Breast Cancer Awareness Walk

Fund-raisers raise more than $13,100

Story and Photo by DIMITRA LAVRAKAS

Skagway’s Breast Cancer Awareness Walk, silent auction and male stripper event last weekend raised over $13,100 for the Cancer Awareness Fund.
Last Friday night’s male stripper night raised $2,700 and the silent auction, $4,900.
The approximately 11-mile walk from Skagway to the Dyea Flats had 63 registered adult walkers and five children.
The walk itself raised $5,500 in pledges, but there’s more, said walk organizers – they’re still waiting for all the pledges to come in.

Meteorite location, finder revealed
Answer: It was on Taku Arm near Atlin

By JASON SMALL
Whitehorse Star
An icy drive last January revealed a cosmic motherlode for an Atlin, B.C. resident.
On May 31 at a press conference in Calgary, it was revealed who found the chunks of meteorite which fell as the result of the fireball which lit up the Yukon sky after blowing up Jan. 18.
Jim Brook discovered the chunks while out on the Taku Arm of Tagish Lake in B.C., near his home, on Jan. 25, exactly a week after the fireball hit the Yukon.
“(The) initial find was in my truck, driving down the lake,” he said in an interview form Calgary, where he attended the announcement.
The location and his name were kept secret at his request.
On the day of the discovery, Brook said there were perfect driving conditions on the lake since it hadn’t snowed for over a week.
As he was driving, he spotted the meteor fragments.
“It was obvious right away,” he said. He said he could see the black crust on the chunks.
Brook said he was traveling to and from his home via the lake. The purpose of his trip was not to search for the fragments, but he was keeping his eyes open.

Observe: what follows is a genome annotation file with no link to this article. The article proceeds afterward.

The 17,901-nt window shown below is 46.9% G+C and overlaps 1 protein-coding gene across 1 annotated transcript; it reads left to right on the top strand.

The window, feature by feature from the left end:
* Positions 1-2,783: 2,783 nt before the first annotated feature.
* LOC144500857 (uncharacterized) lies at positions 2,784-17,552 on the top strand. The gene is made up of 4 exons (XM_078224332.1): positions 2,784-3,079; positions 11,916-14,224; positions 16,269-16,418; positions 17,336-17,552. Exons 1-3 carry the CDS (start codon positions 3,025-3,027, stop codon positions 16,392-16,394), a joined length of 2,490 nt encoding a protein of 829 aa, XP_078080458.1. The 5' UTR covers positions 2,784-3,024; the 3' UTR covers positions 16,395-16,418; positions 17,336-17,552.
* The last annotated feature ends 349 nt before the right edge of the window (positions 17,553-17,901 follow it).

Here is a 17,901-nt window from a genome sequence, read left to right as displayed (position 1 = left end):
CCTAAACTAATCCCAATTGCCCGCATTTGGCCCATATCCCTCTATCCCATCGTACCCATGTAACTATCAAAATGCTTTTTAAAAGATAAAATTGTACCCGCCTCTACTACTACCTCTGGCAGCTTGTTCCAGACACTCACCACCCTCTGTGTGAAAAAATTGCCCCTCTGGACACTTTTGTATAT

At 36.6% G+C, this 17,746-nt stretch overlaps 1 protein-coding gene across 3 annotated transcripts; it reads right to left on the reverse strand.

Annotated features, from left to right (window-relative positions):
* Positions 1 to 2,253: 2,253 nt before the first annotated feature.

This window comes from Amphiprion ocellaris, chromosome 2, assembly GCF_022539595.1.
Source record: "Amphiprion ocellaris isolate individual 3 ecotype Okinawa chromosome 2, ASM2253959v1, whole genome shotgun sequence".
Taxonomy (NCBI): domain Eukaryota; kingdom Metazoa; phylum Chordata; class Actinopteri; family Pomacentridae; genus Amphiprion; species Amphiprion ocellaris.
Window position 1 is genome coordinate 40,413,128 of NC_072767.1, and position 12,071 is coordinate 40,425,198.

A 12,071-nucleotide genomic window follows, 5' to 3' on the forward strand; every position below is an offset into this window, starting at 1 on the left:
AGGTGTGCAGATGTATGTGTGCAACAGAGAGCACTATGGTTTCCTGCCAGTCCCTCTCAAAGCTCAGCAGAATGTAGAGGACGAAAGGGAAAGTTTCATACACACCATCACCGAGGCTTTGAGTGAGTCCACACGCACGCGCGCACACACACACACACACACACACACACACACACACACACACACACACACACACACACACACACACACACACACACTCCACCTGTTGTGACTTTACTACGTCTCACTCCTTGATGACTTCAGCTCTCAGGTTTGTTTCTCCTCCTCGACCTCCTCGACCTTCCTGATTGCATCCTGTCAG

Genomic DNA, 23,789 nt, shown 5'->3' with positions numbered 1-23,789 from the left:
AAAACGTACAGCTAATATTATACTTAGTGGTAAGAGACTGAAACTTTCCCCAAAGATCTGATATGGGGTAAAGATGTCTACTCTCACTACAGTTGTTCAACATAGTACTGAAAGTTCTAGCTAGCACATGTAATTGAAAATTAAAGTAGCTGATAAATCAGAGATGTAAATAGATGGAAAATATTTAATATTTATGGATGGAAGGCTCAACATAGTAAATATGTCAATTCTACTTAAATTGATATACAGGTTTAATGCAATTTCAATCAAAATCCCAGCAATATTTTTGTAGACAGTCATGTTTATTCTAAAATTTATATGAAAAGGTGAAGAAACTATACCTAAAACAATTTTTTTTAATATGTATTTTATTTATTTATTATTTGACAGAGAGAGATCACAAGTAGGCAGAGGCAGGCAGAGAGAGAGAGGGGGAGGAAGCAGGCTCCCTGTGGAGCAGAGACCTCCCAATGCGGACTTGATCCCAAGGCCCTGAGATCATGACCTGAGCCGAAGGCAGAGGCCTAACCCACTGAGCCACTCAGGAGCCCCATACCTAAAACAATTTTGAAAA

After spotting the chunks on the ice, he almost made a mistake.
“I almost picked it up.” he said. He caught himself and went back to his truck, where he grabbed a plastic bag, put them in, and took them back home where he froze them.
He went back the next day with more plastic bags and picked up the rest that he could see, which totaled three or four.
Brook, who has some experience and interest in geology, said he had an idea of what to do to keep the samples as pristine as possible.
“I’ve handled some samples in the past and keeping them sterile is important,” he said. “I knew just enough to be aware of the value of keeping them clean.”
The American National Aeronautics and Space Administration did some research on the meteorite pieces.
NASA’s research revealed the pieces were carbonaceous chondrite, which are meteorites that have pieces of organic material in them.
Meteorites date back to the creation of the universe. With the organics present in these samples, it gives scientists an idea of how the universe was created.
About a week after discovering the pieces, Brook took them to Whitehorse and the local office of the Geological Survey of Canada. From there, Brook got in touch with meteor scientists Peter Brown of the University of Western Ontario. That was when the first pieces were sent to NASA in Houston, Texas.
In February, the scientists came up to the Yukon and did some more research.
The discovery was not revealed until February, and the location and finder were still kept secret.
“I had several good reasons for doing that,” Brook said.
He said the location was too close to his home, and since he would be away frequently, he didn’t want people traipsing around.
There was another reason.
“I wanted a chance to go back and recover more without a lot of interference.”
Scientists came up in April and searched for more fragments.
About 500 fragments were found, but many were not recovered after going through the ice and sinking to the bottom. Some turned to mush.
The press release called it the “largest meteorite find in Canadian history.”
The statement also said that because of the richness in organics, the discovery is a once-in-a-lifetime experience.
Research on the chunks is still ongoing, most of it in Houston.
Brook said the chunks are on loan. Meteorite hunters pay large sums of money for pieces.